Shorter Heart Failure Hospital Stays Saving Billions
Carla K. Johnson, AP
Hospital stays for heart failure fell a remarkable 30 percent in Medicare patients over a decade, the first such decline in the United States and forceful evidence that the nation is making headway in reducing the billion-dollar burden of a common condition. However, the study found only a slight decline in deaths within a year of leaving the hospital, and progress lagged for black men. "While heart failure hospitalizations have decreased nationally overall, certain populations haven't seen the full benefit of that decrease," said lead author Dr. Jersey Chen of Yale University School of Medicine.
Possible explanations for the decline in hospital stays abound, including healthier hearts, better control of risk factors like high blood pressure, and more patients treated in emergency rooms and clinics without being admitted to hospitals, said Dr. Mariell Jessup, medical director of the Penn Heart and Vascular Center in Philadelphia. "I think it's extraordinary news," said Jessup, who wasn't involved in the new research. "Many efforts at changing the natural history of this disease seem to be having an effect, especially with the hospitalization rate, but it's still a very problematic disease."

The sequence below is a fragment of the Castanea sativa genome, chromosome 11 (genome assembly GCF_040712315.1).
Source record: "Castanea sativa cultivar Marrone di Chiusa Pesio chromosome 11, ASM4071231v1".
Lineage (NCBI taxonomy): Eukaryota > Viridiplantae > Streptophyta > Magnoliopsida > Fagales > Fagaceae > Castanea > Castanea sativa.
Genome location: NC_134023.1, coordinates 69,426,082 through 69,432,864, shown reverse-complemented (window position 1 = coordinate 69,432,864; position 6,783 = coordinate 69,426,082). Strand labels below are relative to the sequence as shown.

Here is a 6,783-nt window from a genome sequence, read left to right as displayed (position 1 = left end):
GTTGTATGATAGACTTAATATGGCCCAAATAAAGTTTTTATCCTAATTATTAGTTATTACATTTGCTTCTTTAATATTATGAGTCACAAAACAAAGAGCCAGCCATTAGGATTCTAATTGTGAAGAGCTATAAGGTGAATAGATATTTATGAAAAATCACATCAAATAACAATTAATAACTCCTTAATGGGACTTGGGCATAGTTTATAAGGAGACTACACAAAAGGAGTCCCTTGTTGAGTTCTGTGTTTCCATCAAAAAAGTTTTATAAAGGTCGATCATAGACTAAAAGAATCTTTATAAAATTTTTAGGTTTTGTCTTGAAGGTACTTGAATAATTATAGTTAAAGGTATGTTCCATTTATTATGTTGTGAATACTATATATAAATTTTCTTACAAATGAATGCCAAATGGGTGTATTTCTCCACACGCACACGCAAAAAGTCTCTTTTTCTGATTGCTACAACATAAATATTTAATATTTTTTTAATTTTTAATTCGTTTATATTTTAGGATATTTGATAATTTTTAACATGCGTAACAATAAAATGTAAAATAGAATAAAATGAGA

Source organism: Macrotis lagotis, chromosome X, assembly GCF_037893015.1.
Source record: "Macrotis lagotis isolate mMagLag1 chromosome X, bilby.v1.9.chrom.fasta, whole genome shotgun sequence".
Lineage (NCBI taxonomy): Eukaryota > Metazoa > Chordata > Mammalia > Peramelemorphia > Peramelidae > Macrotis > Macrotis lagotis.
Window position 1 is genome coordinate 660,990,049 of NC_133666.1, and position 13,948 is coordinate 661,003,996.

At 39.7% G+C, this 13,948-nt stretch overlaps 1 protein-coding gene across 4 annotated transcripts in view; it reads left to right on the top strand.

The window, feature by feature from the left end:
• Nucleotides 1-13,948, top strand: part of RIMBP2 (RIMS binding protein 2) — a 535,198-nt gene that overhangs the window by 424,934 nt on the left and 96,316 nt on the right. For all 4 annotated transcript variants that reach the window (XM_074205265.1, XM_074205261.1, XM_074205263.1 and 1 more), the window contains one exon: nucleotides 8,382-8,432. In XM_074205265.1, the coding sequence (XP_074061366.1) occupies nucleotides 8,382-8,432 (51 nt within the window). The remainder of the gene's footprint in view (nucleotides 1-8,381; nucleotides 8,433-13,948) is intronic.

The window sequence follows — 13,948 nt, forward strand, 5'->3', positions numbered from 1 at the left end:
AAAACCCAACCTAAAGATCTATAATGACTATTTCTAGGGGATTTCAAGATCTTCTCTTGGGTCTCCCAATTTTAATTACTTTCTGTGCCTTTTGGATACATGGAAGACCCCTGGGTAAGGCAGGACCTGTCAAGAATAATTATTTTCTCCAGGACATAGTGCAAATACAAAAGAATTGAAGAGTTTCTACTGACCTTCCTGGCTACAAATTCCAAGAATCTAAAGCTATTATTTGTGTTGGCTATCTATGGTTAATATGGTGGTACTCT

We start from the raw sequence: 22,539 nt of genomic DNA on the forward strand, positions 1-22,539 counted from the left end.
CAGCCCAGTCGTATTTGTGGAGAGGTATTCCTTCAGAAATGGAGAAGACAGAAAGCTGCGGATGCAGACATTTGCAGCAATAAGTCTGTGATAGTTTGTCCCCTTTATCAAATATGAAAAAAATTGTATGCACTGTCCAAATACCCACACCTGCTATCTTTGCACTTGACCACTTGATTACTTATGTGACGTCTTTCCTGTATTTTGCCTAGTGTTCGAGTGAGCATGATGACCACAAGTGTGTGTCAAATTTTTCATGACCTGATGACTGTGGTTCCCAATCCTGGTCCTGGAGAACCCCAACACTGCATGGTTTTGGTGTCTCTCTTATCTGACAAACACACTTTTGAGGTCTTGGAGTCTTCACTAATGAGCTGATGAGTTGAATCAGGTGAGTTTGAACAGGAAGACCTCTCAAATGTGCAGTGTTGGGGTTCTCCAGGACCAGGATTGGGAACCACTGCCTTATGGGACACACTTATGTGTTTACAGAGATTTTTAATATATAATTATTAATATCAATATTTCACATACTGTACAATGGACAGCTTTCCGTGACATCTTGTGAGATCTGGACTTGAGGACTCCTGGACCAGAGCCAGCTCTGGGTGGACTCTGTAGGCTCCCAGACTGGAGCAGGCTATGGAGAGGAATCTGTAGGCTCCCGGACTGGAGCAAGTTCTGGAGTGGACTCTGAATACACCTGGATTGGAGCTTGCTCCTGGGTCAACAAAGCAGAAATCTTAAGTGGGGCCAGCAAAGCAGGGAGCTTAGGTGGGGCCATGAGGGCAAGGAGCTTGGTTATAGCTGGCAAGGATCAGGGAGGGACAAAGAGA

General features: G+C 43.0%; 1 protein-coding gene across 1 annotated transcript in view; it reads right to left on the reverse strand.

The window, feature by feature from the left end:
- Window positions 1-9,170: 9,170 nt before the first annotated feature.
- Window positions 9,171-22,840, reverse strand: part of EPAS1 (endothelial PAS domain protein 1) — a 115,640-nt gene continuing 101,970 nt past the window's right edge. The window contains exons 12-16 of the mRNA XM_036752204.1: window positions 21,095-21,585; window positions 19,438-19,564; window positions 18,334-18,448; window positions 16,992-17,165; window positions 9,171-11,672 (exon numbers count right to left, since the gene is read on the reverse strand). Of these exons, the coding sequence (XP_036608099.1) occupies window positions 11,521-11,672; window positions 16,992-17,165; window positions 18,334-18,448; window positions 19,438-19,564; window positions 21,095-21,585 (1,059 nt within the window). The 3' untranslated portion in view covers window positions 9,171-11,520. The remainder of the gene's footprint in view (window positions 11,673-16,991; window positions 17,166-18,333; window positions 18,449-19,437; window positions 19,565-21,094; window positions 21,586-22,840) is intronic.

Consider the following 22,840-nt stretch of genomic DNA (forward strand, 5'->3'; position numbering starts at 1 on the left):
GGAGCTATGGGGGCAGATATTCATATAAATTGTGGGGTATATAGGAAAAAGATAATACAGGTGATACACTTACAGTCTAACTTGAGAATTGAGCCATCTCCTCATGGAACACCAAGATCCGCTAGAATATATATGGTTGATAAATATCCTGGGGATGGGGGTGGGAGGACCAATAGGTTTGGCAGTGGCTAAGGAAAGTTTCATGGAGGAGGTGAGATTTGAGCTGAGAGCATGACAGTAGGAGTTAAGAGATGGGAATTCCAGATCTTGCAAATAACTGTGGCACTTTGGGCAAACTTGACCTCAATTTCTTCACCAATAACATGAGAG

More than five million Americans and 22 million people globally have heart failure.
Fewer hospital stays saves Medicare a lot of money because heart failure is the most common cause of hospitalization in older patients. From 1998 to 2008, the rate fell from 2,845 hospitalizations per 100,000 Medicare beneficiaries to 2,007 per 100,000, according to research appearing in Wednesday's Journal of the American Medical Association. If the rate had remained the same, there would have been 229,000 more heart failure hospital stays in 2008 at an additional cost to Medicare of $4.1 billion, Chen said.
Other reasons for declining hospital stays may include specialized pacemakers and better use of medications such as ACE inhibitors that relax blood vessels, diuretics that prevent fluid buildup, digoxin that boosts heartbeat strength and beta blockers that ease strain on the heart.